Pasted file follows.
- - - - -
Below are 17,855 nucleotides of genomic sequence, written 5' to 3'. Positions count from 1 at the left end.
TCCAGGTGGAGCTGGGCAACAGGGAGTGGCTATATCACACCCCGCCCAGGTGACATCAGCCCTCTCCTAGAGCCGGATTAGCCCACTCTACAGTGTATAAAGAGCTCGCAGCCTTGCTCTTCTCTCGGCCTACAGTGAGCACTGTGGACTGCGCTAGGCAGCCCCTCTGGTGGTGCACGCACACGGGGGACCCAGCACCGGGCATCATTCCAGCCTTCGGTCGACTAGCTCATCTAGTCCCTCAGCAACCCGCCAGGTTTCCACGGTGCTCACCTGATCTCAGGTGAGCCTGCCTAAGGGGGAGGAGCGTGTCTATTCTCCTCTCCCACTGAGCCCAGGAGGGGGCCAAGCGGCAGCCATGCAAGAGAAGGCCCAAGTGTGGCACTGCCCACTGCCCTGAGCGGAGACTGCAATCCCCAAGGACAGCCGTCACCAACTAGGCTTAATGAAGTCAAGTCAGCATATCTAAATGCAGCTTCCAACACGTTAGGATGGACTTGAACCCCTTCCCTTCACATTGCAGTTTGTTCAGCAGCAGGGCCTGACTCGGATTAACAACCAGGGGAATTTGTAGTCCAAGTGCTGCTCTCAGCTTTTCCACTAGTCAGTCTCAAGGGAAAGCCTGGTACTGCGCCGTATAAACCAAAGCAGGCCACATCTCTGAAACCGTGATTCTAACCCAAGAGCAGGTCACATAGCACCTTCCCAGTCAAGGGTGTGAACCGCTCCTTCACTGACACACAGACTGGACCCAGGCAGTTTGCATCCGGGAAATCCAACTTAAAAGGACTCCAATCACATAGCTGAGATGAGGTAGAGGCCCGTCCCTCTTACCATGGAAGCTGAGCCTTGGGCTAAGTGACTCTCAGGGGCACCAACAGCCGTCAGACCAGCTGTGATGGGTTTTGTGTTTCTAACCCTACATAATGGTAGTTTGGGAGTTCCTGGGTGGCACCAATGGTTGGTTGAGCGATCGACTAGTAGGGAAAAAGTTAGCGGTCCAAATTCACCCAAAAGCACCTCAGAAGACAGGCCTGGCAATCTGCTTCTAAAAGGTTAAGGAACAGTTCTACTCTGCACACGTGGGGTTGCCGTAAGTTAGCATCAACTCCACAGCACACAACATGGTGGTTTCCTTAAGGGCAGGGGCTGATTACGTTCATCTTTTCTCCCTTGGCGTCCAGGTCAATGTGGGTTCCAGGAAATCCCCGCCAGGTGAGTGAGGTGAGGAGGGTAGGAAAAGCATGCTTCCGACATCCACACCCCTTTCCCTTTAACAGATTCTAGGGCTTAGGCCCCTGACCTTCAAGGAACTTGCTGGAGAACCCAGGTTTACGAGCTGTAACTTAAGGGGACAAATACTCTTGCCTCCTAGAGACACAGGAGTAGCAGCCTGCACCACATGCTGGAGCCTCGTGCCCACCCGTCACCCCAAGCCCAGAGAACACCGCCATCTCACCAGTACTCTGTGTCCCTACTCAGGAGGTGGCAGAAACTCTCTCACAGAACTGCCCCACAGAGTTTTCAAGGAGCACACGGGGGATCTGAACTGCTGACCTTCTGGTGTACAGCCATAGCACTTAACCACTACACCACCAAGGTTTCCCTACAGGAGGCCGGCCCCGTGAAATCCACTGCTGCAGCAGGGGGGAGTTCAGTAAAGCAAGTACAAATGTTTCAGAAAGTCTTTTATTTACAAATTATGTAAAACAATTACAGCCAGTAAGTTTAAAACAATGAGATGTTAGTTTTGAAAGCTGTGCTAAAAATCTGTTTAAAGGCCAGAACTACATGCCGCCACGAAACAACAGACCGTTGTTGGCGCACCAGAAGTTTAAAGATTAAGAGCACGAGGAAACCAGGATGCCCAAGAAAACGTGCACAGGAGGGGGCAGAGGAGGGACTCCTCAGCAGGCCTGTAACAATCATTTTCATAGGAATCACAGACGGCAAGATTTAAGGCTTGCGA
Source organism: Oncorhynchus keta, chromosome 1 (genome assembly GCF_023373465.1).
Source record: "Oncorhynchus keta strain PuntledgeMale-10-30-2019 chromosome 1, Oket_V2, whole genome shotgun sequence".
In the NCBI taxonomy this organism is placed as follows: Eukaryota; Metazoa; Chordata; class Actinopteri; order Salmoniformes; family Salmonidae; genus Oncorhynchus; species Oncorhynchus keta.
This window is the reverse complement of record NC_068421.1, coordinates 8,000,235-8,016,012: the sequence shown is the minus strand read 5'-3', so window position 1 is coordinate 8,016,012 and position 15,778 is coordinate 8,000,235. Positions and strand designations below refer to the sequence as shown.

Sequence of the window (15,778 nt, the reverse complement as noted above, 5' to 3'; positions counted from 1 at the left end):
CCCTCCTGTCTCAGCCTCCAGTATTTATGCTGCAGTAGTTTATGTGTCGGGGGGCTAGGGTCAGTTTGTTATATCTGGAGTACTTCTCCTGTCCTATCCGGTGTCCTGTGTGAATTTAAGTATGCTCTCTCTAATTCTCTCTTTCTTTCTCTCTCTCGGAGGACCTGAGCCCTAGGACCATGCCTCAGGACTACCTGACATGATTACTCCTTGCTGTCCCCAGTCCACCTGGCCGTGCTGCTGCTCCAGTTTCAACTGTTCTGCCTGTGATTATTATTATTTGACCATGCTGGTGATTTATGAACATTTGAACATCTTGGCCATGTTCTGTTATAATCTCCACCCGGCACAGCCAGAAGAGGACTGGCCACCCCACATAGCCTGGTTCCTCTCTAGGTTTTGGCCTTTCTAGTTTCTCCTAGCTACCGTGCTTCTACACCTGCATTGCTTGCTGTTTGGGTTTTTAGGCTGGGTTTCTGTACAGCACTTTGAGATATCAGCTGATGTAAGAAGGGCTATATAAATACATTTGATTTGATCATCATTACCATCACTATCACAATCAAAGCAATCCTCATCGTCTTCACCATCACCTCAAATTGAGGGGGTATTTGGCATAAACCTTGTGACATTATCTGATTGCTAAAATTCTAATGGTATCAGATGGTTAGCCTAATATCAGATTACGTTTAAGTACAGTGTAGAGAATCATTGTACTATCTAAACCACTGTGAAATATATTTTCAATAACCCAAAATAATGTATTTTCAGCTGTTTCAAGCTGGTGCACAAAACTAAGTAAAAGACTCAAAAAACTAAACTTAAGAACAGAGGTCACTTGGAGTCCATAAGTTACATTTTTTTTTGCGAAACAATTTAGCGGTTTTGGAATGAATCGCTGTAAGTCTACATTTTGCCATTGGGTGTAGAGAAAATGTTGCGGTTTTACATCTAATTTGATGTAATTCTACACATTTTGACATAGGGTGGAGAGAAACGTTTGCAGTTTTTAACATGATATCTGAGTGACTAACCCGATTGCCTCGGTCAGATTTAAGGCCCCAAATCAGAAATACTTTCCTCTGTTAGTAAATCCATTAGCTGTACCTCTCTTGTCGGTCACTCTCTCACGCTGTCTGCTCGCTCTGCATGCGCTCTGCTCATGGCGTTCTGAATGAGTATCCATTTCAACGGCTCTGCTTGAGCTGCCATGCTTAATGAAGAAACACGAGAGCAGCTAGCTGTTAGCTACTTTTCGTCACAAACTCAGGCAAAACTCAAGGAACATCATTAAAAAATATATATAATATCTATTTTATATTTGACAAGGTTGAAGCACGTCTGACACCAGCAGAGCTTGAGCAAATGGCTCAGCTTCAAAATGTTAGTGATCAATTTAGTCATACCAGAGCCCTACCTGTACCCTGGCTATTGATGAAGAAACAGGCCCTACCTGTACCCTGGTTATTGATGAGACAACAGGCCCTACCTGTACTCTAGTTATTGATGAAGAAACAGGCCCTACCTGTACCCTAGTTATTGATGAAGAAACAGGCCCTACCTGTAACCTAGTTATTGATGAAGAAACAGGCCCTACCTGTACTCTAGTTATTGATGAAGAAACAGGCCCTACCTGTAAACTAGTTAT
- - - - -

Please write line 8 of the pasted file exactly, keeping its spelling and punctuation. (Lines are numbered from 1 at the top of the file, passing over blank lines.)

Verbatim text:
CCCTCCTGTCTCAGCCTCCAGTATTTATGCTGCAGTAGTTTATGTGTCGGGGGGCTAGGGTCAGTTTGTTATATCTGGAGTACTTCTCCTGTCCTATCCGGTGTCCTGTGTGAATTTAAGTATGCTCTCTCTAATTCTCTCTTTCTTTCTCTCTCTCGGAGGACCTGAGCCCTAGGACCATGCCTCAGGACTACCTGACATGATTACTCCTTGCTGTCCCCAGTCCACCTGGCCGTGCTGCTGCTCCAGTTTCAACTGTTCTGCCTGTGATTATTATTATTTGACCATGCTGGTGATTTATGAACATTTGAACATCTTGGCCATGTTCTGTTATAATCTCCACCCGGCACAGCCAGAAGAGGACTGGCCACCCCACATAGCCTGGTTCCTCTCTAGGTTTTGGCCTTTCTAGTTTCTCCTAGCTACCGTGCTTCTACACCTGCATTGCTTGCTGTTTGGGTTTTTAGGCTGGGTTTCTGTACAGCACTTTGAGATATCAGCTGATGTAAGAAGGGCTATATAAATACATTTGATTTGATCATCATTACCATCACTATCACAATCAAAGCAATCCTCATCGTCTTCACCATCACCTCAAATTGAGGGGGTATTTGGCATAAACCTTGTGACATTATCTGATTGCTAAAATTCTAATGGTATCAGATGGTTAGCCTAATATCAGATTACGTTTAAGTACAGTGTAGAGAATCATTGTACTATCTAAACCACTGTGAAATATATTTTCAATAACCCAAAATAATGTATTTTCAGCTGTTTCAAGCTGGTGCACAAAACTAAGTAAAAGACTCAAAAAACTAAACTTAAGAACAGAGGTCACTTGGAGTCCATAAGTTACATTTTTTTTTGCGAAACAATTTAGCGGTTTTGGAATGAATCGCTGTAAGTCTACATTTTGCCATTGGGTGTAGAGAAAATGTTGCGGTTTTACATCTAATTTGATGTAATTCTACACATTTTGACATAGGGTGGAGAGAAACGTTTGCAGTTTTTAACATGATATCTGAGTGACTAACCCGATTGCCTCGGTCAGATTTAAGGCCCCAAATCAGAAATACTTTCCTCTGTTAGTAAATCCATTAGCTGTACCTCTCTTGTCGGTCACTCTCTCACGCTGTCTGCTCGCTCTGCATGCGCTCTGCTCATGGCGTTCTGAATGAGTATCCATTTCAACGGCTCTGCTTGAGCTGCCATGCTTAATGAAGAAACACGAGAGCAGCTAGCTGTTAGCTACTTTTCGTCACAAACTCAGGCAAAACTCAAGGAACATCATTAAAAAATATATATAATATCTATTTTATATTTGACAAGGTTGAAGCACGTCTGACACCAGCAGAGCTTGAGCAAATGGCTCAGCTTCAAAATGTTAGTGATCAATTTAGTCATACCAGAGCCCTACCTGTACCCTGGCTATTGATGAAGAAACAGGCCCTACCTGTACCCTGGTTATTGATGAGACAACAGGCCCTACCTGTACTCTAGTTATTGATGAAGAAACAGGCCCTACCTGTACCCTAGTTATTGATGAAGAAACAGGCCCTACCTGTAACCTAGTTATTGATGAAGAAACAGGCCCTACCTGTACTCTAGTTATTGATGAAGAAACAGGCCCTACCTGTAAACTAGTTAT